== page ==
You Can Tell A Book By Its CoverMost children's books are roughly grouped by age; books that appeal to 5-year-olds don't appeal to 13-year-olds. The size and binding of the book is often related to its target age range. Therefore, if we group books by size and binding, we group them by age range and that is very convenient for shoppers.
- Oversized Hardcovers: Hardcover books that are more than 12 inches tall tend to be heavily illustrated and aimed at preschoolers. I try to keep some of those on the very bottom shelf, so the pre-schoolers can grab & look at them. However, those with nice dust jackets I try to put on a high shelf so parents can look at them.
- Stapleback: Another popular format is bound with staples. There are several sizes. The most popular size is about 7-by-8 inches (e.g. Berenstain Bears); we usually group them together. Another popular size is about 12 inches tall and they're often worth grouping too, but it's harder because they flop over and spill onto the floor. Then there are the miscellaneous sizes. Anything smaller than the 8-inch size doesn't sell well. The other point about staplebacks is that they damage easily. While they DO sell, they should be culled often to get rid of those that have degraded due to shelfware.
- I Can Read: The I Can Read series is about the same reading level as staplebacks, but more durable. Instead of a staple, the binding is glued and you can read the title on it. They're about 9 x 6 inches and group together well with series of comparable size, e.g. American Girl.
- 7 x 5-in Paperbacks: Our most popular size paperbacks are 7x5 inches, with a glued binding. These include many series: Little House on the Prairie, Goosebumps, Magic Treehouse
, most of Roald Dahl's work and many, many more. Unlike staple books, these can sell even if somewhat worn, although of course the better the condition, the better the sale. Books in this format sell very well and should be stocked as soon as we get them!
- Pocket Paperbacks: Sadly, pocket-sized paperbacks move very slowly in children's books. The exception seems to be fantasy, e.g. the Redwall series (author: Brian Jacques), and to a lesser extent, Narnia and Lord of the Rings. It may scarcely be worth having a children's area in this format at all.
- Thin Hardcover: Hardcover books less than a quarter-inch thick tend to be heavily illustrated and aimed at young readers. The best known may be Dr. Suess. These sell well. However, the shorter the hardbound book, the less likely it seems to be to sell. Hardcovers under 5 inches tall should be culled frequently.
- Regular sized hardcover: Hardcover books more than a half-inch thick, with almost entirely of text with few illustration, are for middle-schoolers and up. They merit their own section mostly to simplify shopping but also because it can sometimes be difficult to distinguish children's, young adult, and adult works. Note: If the dust jacket is missing, the sellability is much reduced. Older hardcovers (e.g. Best In Children's Books) sell slowly or not at all; it is probably better to put them in a "nostalgia" area for adults to pick over.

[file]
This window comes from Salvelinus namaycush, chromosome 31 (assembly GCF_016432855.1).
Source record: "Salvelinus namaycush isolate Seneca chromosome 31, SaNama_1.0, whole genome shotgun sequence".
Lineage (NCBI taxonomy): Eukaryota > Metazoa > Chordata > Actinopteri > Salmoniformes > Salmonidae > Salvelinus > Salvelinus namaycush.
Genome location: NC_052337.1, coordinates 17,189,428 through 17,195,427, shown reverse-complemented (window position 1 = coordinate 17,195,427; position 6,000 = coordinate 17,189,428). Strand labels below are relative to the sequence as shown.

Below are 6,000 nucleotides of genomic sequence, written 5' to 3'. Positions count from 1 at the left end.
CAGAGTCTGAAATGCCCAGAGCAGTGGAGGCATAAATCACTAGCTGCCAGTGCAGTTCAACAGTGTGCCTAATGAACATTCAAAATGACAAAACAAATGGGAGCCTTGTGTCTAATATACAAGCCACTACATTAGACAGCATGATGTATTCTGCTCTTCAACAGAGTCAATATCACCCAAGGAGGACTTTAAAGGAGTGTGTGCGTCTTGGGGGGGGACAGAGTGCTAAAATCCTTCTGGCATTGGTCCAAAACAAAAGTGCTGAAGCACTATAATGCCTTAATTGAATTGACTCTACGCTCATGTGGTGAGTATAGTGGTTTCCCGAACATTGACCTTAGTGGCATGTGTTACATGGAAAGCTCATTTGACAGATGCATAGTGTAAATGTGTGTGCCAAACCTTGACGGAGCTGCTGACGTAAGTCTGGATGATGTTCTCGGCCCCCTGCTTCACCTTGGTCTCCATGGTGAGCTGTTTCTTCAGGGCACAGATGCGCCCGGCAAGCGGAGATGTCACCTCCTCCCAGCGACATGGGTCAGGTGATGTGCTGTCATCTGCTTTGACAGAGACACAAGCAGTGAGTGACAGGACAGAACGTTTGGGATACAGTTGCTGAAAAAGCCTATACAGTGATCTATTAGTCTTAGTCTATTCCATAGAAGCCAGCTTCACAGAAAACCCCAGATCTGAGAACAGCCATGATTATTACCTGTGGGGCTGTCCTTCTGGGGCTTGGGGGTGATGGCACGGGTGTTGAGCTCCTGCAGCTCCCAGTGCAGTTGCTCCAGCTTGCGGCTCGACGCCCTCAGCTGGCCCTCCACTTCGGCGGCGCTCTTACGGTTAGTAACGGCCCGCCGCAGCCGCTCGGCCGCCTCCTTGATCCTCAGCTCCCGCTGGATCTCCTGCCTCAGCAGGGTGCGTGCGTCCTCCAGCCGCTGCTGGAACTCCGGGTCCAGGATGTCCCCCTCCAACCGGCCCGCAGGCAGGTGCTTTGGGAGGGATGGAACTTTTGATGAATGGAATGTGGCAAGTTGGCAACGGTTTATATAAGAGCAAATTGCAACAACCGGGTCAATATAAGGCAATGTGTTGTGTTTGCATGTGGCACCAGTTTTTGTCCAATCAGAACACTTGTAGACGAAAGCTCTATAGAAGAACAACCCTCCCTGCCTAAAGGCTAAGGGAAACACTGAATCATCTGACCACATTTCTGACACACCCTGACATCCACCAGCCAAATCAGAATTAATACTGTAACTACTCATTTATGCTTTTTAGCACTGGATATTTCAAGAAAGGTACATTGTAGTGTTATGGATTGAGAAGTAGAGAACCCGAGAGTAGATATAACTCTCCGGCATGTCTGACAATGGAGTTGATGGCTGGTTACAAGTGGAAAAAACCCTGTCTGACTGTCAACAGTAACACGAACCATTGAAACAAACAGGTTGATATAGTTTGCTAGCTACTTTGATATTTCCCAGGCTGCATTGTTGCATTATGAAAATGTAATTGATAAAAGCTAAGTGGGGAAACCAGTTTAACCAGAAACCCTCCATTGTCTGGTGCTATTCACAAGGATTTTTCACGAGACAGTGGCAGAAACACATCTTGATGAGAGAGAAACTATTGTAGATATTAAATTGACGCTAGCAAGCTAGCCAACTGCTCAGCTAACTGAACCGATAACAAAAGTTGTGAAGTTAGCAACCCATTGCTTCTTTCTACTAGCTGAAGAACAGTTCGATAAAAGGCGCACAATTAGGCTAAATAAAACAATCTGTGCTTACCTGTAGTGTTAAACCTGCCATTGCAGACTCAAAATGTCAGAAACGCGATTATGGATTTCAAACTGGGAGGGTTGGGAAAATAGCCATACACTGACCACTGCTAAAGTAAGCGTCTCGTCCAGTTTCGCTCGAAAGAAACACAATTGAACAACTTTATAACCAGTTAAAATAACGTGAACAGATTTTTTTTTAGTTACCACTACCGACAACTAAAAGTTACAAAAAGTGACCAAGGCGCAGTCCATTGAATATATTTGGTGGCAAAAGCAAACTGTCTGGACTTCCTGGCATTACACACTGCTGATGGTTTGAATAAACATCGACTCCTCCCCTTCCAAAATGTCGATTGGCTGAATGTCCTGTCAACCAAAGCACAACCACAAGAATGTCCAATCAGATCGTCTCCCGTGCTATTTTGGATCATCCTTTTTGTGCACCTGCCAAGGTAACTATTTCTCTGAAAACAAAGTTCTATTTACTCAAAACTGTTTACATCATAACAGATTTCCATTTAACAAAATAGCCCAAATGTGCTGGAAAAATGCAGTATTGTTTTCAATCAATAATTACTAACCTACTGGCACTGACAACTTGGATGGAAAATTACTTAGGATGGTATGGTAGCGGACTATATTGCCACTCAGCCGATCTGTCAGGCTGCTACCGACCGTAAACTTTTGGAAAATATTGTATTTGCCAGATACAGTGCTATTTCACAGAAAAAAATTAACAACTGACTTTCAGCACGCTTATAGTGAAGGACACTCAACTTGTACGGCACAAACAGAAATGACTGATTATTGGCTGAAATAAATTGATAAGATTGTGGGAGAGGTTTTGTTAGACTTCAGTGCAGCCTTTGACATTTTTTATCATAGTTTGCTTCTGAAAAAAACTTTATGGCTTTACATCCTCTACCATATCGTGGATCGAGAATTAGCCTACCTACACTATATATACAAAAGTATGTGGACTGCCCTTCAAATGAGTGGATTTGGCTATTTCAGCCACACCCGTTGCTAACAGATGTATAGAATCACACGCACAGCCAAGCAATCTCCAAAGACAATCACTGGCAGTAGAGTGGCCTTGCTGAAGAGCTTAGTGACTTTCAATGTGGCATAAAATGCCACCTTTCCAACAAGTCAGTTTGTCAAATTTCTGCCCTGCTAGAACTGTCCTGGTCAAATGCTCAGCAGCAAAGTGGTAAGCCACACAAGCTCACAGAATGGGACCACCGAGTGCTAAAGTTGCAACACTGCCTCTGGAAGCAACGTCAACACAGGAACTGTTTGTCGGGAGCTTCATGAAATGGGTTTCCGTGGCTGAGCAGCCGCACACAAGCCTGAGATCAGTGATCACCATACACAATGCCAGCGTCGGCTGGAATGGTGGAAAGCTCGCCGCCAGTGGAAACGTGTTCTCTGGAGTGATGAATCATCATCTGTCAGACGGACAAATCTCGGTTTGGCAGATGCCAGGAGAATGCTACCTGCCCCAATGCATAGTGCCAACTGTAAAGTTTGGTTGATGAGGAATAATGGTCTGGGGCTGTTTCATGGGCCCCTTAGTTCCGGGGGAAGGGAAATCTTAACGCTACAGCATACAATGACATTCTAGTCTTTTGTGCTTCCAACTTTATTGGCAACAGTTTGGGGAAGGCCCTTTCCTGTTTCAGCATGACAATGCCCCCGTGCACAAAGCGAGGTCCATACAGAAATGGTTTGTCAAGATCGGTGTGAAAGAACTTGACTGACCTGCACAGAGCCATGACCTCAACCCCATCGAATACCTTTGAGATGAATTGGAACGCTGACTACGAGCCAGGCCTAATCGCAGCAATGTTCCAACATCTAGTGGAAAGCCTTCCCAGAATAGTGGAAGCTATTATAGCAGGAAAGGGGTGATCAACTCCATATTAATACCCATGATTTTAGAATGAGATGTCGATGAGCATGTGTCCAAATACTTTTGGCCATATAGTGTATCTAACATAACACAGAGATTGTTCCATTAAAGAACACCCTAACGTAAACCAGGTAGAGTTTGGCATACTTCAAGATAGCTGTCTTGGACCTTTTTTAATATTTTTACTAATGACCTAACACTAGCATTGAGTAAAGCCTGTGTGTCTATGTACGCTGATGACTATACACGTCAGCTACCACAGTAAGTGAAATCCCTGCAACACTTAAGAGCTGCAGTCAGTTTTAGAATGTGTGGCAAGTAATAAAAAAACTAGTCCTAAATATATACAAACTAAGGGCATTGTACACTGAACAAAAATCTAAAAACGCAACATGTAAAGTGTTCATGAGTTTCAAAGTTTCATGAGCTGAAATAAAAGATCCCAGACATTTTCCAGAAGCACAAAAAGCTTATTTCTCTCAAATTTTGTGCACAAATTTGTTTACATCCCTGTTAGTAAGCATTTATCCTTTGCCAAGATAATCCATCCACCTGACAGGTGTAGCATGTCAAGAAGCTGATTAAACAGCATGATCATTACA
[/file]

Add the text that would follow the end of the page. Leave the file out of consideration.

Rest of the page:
Special AuthorsSome authors to know:
- Dr Seuss, as noted above, sells very well; always stock, never pass on except for serious condition issues. Exception: "The Grinch That Stole Christmas" should be saved for the holiday season; we never have enough copies (in December 2008, we set out five copies and all were sold in a day!)
- Roald Dahl: sells very well and should always be stocked; however "Switch Bitch" is very adult fiction. "Boy" and "Flying Solo" are autobiographical and, while not inappropriate for children, might be more interesting for adults ... if they could get past the cover!
- Carl Hiassen: Most of his works are adult, but "Hoot" is for kids.
Difficult FormatsSome book formats have special issues
- Pop-ups: Pop-up books can be totally delightful! However, they are easily damaged; before stocking them, check carefully (...which can be fun! ...) and pass on ruthlessly. They can be easily damaged while on the shelf as well; we have a special labeled holder for them.
- Noisy Books: Books that make sounds when you push buttons are very popular. However they don't seem to sell if we price them at a premium. Often the batteries are worn. If the book makes any sound at all, it's worth stocking if only for its value in keeping children entertained while parents shop. For this reason, I keep noisy books on the lowest shelf, so the youngest child can grab and play. They aren't big sellers but they encourage lingering!
- Board Books: Board books use light cardboard for pages. They sell very slowly, and not at all if worn at all. I speculate that they are mostly intended for an age range that might still gum their books, and therefore parents are reluctant to buy anything but new. They don't seem to be worth much shelf space.
- Sticker books & Coloring Books: Usually sticker books come to us partly used and just plain unsellable. I try to keep a few coloring books, carefully checked for being unused, in a labelled box, but they are not big sellers.
- Unusual formats: Most unusual formats don't sell well. Books printed on cloth or foam, or with a spiral binding, seem to sit forever taking up space. An exception is the Wiggle Eyes series, e.g. Max the Minnow, which feature googly eyes; these sell very quickly